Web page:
We walked along the west bank of Abhain Coire Lair, taking in the stunning views, to where it flows into Loch a'Gharbhrain - it was just a beautiful spot. Good place for a second lunch...

Jim - Allt a'Gharbhrain - views north to Beinn Dearg group

Crossing the second of the burns that flows into Loch a'Gharbhrain, Allt a'Gharbhrain, was easy too - dry shod, we aimed across the glen to a stalkers path that we could see (and marked on the map) which would take us round the lower slopes of Meall a'Gharbhrain and back to the car.

Allt a'Gharbhrain where it flows into Loch a'Gharbhrain - a lot easier to cross here! 

It wasn't quite as easy as we had hoped - there were quite a few peat hags and boggy bits to be negotiated, rather trying at this point in the day. We were happy to make the short ascent up to the stalkers path once we had crossed the glen bottom - drier ground - and happier still to step onto a reasonable path and the final leg of the walk.

Am Faochagach from by Loch a'Gharbhrain

The path wound in and out of the tussocks and bog, sometimes well laid and good underfoot, other times wet, others rubbly - occasionally it disappeared into the bog. 

Looking back (NE) over Loch a'Gharbhrain to Beinn Dearg group, Coire Lair and Am Faochagach

Jim - stalkers path south of Meall a'Gharbhrain

But it took us gently over the hill...

Loch a'Gharbhrain and Loch Glascarnoch from stalkers path 

New views - south over Loch Droma to the Fannaichs.

Fannaichs from stalkers path south of Meall a'Gharbhrain

The stalkers path met another track running parallel to the road, we turned left here sauntering and squelching back to the car.

Loch Droma and Fannaichs from stalkers path south of Meall a'Gharbhrain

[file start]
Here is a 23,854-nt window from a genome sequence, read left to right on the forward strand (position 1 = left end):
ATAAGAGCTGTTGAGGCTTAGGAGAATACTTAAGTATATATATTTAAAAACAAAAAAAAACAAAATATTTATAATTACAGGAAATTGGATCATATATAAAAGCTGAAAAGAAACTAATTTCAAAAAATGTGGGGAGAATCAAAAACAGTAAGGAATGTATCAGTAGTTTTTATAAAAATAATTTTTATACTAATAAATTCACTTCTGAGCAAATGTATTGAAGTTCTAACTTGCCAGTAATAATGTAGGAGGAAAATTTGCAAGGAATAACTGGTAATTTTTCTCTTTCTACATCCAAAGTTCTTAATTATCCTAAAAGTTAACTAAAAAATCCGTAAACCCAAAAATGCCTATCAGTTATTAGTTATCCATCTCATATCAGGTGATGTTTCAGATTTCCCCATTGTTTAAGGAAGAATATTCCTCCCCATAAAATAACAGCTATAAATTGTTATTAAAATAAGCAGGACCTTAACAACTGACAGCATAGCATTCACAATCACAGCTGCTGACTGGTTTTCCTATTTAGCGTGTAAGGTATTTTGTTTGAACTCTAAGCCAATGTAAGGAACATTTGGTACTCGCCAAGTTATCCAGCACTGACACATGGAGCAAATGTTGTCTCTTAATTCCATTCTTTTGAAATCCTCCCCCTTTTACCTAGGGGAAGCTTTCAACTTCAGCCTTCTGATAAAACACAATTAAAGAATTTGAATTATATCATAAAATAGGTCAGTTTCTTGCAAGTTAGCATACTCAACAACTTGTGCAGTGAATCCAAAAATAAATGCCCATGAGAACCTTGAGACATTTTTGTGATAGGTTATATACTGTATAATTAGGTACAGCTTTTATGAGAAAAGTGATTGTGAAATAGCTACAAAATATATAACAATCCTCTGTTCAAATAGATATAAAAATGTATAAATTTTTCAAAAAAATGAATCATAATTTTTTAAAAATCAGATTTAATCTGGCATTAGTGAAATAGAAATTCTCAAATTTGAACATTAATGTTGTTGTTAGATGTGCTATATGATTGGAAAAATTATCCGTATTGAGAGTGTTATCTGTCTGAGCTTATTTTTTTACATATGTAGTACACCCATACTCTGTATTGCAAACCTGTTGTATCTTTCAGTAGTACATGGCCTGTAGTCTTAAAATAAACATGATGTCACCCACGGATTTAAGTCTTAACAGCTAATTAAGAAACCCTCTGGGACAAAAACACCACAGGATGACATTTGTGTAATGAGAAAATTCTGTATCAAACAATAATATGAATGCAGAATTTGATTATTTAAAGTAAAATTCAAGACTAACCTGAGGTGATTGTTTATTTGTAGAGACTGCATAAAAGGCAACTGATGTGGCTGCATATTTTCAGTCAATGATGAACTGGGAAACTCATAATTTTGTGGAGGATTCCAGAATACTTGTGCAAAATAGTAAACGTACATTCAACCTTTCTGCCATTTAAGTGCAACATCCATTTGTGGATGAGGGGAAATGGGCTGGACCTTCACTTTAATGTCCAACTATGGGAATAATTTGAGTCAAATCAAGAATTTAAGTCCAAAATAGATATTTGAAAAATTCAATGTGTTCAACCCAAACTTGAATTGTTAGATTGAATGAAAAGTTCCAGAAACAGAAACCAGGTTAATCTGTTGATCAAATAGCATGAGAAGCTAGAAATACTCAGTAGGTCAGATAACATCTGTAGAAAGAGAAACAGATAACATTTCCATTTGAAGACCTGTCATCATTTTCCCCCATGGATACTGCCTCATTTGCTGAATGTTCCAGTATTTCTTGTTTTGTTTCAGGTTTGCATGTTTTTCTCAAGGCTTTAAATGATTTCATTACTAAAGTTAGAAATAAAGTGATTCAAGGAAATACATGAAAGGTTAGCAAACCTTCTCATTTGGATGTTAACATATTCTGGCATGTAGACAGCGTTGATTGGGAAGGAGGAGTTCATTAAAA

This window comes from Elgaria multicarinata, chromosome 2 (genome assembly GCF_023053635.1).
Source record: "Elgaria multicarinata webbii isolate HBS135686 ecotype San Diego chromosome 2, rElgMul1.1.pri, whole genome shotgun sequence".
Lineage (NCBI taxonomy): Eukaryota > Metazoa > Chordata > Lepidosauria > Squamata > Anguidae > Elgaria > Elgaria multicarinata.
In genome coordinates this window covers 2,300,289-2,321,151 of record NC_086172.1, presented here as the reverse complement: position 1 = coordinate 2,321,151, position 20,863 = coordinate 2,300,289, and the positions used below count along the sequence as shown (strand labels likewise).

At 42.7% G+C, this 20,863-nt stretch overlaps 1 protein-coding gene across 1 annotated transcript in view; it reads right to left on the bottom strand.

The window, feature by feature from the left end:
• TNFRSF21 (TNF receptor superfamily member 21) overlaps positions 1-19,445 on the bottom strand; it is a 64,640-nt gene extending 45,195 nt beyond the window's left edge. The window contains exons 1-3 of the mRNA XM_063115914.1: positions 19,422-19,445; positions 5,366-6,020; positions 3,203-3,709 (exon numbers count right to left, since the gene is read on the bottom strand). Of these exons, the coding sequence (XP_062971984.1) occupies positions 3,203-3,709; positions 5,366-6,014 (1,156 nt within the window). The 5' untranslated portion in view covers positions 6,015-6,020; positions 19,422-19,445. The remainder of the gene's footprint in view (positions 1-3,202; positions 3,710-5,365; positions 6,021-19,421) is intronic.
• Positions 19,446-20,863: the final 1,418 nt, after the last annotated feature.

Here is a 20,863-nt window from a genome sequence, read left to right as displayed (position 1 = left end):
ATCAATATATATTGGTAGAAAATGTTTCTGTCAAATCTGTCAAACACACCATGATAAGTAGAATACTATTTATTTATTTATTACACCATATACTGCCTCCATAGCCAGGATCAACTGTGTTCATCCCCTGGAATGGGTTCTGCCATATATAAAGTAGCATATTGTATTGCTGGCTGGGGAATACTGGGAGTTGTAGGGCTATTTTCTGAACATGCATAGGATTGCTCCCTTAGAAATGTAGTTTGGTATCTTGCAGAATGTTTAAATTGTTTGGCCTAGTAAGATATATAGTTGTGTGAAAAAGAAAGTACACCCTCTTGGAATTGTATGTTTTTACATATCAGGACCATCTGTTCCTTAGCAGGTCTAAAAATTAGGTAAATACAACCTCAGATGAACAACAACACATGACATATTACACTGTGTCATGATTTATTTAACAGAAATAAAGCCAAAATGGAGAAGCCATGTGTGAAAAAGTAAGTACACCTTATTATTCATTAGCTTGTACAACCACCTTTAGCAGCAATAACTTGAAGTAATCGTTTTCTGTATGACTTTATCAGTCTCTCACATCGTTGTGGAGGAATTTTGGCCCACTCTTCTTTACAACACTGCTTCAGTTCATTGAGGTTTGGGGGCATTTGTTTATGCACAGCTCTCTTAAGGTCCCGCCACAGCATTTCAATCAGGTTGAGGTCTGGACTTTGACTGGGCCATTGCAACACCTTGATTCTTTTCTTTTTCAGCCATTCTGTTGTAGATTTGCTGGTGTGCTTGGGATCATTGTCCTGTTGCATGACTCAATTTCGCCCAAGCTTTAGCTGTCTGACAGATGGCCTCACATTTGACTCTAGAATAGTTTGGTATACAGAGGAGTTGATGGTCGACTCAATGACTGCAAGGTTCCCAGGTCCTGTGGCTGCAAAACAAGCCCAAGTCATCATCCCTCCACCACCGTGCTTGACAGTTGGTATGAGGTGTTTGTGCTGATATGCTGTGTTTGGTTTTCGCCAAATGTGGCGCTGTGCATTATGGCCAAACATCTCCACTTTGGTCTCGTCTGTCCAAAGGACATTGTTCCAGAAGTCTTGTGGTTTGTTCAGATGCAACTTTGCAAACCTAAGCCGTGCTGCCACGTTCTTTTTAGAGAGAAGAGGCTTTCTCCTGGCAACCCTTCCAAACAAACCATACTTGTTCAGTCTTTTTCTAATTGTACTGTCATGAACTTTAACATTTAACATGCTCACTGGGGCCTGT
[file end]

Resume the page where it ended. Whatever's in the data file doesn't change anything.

Good to be back.

Looking back (NE) to Meall a'Gharbhrain from stalkers path

Looking back, if we were ever to be back this way, we would modify our route to avoid the peat hags by Loch a'Gharbhrain - see below...

Views west from descent to Loch Droma and A835

Route:  Car parking area beside A835 on NW side on Torrandhu Bridge (NH277742), cross road and take very rough, boggy path NE across moor to cross Abhainn a'Gharbrainn at NH281753 (shoes and socks off!), continue on boggy and sometimes indicstinct path NE around the foot of Cnoc a'Mhoraire and following Allt na h-Uidhe had then making for bealach between Sron Liath and Drochaid a'Ghlas Tuill, N over Drochaid a'Ghlas Tuill and Am Faochagach south top (sh 844m) on indistinct grassy trod, N to shallow bealach (sh 831m), continue N then NE to Am Faochagach summit (Munro 209, 954m), descend SW on pathless hillside, across upper Coire Crom Dubh to Cnoc na h-Iolaire then picking a way through the crags, descending SSW across hillside aiming for Abhain Coire Lair just N of where it flows into Loch a'Gharbhrain, cross Abhain Coire Lair (much shallower, no shoe and sock removal required!), E across moor and cross Allt a'Gharbhrain, SE across moor, ascending slightly to pick up old stalkers path (very wet in places) countouring S then E around Meall a'Gharbhrain, S on old track parallel to A835 which comes down to the road just N of car parking area 
(If we did this walk again, we would descend the full length of Cnoc na h-Iolaire, Creag a'Phrabaich (very craggy and scrambly looking) cross Abhain Coire Lair just S of Loch Coire Lair and head for ruined settlement at Lub a'Gharbhrain and pick up the old stalkers path there - avoiding some peat hags between Abhain Coire Lair and Allt a'Gharbhrain N of Loch a'Gharbhrain)

Statistics:  Distance: 16.5km  Ascent: 900m  Time: 6hrs 30mins

Map:  OS Explorer 436 Beinn Dearg & Loch Fannich